Middlesex Jail Population Down 15% After Releasing Some Inmates; Has 27 Known Coronavirus Cases

Middlesex Jail and House of Correction in Billerica. (Steve Brown/ WBUR)
Middlesex Jail and House of Correction in Billerica. (Steve Brown/ WBUR)

The population of the Middlesex Jail & House of Correction in Billerica has declined by about 15% over the last four weeks as Sheriff Peter Koutoujian and his staff have worked to identify which detainees and inmates could be released rather than held behind bars during the coronavirus pandemic.

The population has dropped by more than 100 to a total of 681, Koutoujian's office said, as a result of actions taken before the state's highest court ruled that individuals facing nonviolent criminal charges and those held on bail ahead of a trial could seek release and also reflects sentences that have concluded.

"Since mid-March we have worked aggressively, both independently and with our public safety colleagues, to evaluate those in our custody for potential release. We have placed more sentenced individuals into the Electronic Monitoring Program, collaborated with District Attorney Marian Ryan and the judiciary to review individuals being held on bail, and made every effort to ensure court and medical appointments for our incarcerated population are being kept," Koutoujian said. "In fact, our staff made nearly 400 video and phone conferences for court appointments in just under three weeks."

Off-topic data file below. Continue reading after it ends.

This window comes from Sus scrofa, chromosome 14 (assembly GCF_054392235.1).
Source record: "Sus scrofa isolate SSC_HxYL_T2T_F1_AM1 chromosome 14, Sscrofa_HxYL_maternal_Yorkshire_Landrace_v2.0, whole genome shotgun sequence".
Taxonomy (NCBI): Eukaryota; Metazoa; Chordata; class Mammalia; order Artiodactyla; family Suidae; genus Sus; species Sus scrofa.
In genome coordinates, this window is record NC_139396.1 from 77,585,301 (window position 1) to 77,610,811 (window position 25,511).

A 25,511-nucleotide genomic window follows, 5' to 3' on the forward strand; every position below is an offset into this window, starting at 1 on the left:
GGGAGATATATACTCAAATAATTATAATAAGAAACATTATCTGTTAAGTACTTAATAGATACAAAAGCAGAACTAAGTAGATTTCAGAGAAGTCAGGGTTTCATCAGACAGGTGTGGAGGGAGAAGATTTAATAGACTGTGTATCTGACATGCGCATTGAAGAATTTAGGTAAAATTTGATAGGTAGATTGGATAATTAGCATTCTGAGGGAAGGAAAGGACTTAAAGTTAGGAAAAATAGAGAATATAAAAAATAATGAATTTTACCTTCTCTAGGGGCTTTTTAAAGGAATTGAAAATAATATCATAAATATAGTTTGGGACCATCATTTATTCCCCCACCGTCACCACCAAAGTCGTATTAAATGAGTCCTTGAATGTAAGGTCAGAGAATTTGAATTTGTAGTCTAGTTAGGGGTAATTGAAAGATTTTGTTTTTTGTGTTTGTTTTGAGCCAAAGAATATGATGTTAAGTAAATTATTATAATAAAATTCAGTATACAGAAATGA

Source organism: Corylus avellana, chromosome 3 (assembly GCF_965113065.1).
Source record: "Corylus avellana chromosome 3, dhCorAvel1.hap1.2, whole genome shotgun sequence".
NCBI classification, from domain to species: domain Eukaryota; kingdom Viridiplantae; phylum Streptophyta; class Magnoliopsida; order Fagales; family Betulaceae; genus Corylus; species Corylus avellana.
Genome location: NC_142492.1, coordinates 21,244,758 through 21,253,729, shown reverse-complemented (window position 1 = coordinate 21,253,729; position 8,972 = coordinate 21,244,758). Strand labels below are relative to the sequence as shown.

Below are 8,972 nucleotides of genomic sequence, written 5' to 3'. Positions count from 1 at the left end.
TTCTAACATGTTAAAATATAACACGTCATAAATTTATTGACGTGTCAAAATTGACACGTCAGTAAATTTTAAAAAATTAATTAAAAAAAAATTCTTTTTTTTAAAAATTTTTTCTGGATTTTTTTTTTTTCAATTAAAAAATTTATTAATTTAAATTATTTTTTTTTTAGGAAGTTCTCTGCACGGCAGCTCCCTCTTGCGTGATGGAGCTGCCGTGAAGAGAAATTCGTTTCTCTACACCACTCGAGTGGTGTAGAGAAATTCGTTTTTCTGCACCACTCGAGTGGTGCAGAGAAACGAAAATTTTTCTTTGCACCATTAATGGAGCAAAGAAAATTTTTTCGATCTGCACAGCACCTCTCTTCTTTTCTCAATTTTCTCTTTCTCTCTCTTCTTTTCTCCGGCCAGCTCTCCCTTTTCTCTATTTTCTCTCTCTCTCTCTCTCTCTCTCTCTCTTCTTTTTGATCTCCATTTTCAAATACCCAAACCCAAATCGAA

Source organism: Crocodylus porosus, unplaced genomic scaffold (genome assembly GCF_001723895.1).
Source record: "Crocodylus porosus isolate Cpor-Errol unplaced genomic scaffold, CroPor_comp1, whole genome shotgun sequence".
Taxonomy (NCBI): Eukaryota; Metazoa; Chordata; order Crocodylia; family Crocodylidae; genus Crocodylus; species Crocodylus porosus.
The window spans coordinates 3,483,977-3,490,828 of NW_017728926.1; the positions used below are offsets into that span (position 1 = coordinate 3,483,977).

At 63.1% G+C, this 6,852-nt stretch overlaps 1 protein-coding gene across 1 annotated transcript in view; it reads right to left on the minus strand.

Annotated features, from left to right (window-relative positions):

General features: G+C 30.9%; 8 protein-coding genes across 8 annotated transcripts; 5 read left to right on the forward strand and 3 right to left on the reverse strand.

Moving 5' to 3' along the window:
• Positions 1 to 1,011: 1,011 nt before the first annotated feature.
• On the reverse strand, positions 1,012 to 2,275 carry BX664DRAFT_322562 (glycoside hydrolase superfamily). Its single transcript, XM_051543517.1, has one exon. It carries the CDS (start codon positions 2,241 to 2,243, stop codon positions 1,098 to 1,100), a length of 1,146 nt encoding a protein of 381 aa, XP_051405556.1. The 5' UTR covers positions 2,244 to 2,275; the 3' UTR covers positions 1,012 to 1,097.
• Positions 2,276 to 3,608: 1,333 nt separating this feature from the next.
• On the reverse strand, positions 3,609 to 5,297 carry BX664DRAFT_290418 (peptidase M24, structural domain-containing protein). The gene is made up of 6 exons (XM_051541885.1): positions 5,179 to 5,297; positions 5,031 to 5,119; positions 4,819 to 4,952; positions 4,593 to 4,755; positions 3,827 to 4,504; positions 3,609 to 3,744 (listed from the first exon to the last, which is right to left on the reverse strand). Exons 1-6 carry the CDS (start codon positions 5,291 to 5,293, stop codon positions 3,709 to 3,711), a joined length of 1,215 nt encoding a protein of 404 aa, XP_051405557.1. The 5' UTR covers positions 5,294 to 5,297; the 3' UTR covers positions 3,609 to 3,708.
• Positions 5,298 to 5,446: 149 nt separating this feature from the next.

When evaluating whether to release someone in its custody, the sheriff's office has "included an emphasis on elderly individuals and those with chronic health conditions," it said.

Four additional inmates and 13 new employees at the jail have tested positive for COVID-19, bringing the total number of cases at the facility to 27, Koutoujian announced Wednesday morning. The sheriff's office said the inmates were tested Monday and the results came back Tuesday. All four people have been medically isolated.

Koutoujian's office said that because of the positive tests he was restricting movement in and out of an additional housing unit to only those living there and essential staff. Movement in the unit where the first two cases were detected also remains limited, though those two inmates who tested positive in late March and were roommates are expected to come of quarantine this week.

The new employees diagnosed with COVID-19 brings the total number of staff to contract the virus to 21, and they will all remain off duty until medically cleared to return to work, the sheriff's office said.



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